Heart and Circulatory Physiology

Cardiomyocyte ATP release through pannexin 1 aids in early fibroblast activation

Elena Dolmatova, Gaelle Spagnol, Daniela Boassa, Jennifer R. Baum, Kimberly Keith, Cinzia Ambrosi, Maria I. Kontaridis, Paul L. Sorgen, Gina E. Sosinsky, Heather S. Duffy


Fibrosis following myocardial infarction is associated with increases in arrhythmias and sudden cardiac death. Initial steps in the development of fibrosis are not clear; however, it is likely that cardiac fibroblasts play an important role. In immune cells, ATP release from pannexin 1 (Panx1) channels acts as a paracrine signal initiating activation of innate immunity. ATP has been shown in noncardiac systems to initiate fibroblast activation. Therefore, we propose that ATP release through Panx1 channels and subsequent fibroblast activation in the heart drives the development of fibrosis in the heart following myocardial infarction. We identified for the first time that Panx1 is localized within sarcolemmal membranes of canine cardiac myocytes where it directly interacts with the postsynaptic density 95/Drosophila disk large/zonula occludens-1-containing scaffolding protein synapse-associated protein 97 via its carboxyl terminal domain (amino acids 300–357). Induced ischemia rapidly increased glycosylation of Panx1, resulting in increased trafficking to the plasma membrane as well as increased interaction with synapse-associated protein 97. Cellular stress enhanced ATP release from myocyte Panx1 channels, which, in turn, causes fibroblast transformation to the activated myofibroblast phenotype via activation of the MAPK and p53 pathways, both of which are involved in the development of cardiac fibrosis. ATP release through Panx1 channels in cardiac myocytes during ischemia may be an early paracrine event leading to profibrotic responses to ischemic cardiac injury.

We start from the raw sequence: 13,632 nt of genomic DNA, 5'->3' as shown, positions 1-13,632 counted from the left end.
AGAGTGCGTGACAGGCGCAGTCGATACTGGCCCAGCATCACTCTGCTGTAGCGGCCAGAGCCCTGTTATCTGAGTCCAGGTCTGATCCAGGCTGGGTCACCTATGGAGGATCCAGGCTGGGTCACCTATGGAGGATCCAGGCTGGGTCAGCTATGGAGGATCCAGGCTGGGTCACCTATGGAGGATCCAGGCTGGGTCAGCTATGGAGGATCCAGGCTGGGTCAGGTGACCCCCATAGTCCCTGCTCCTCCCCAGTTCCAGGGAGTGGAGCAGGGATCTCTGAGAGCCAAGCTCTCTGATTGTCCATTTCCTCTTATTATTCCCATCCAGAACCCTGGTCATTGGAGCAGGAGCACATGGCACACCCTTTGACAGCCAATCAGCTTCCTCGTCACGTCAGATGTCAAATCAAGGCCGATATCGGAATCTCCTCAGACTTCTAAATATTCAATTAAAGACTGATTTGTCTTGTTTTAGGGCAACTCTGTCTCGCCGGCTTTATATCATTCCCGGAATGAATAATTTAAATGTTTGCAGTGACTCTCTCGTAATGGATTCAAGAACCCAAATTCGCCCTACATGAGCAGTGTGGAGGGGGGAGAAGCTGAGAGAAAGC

• fibrosis
  • paracrine signal
  • sudden cardiac death
  • ischemia
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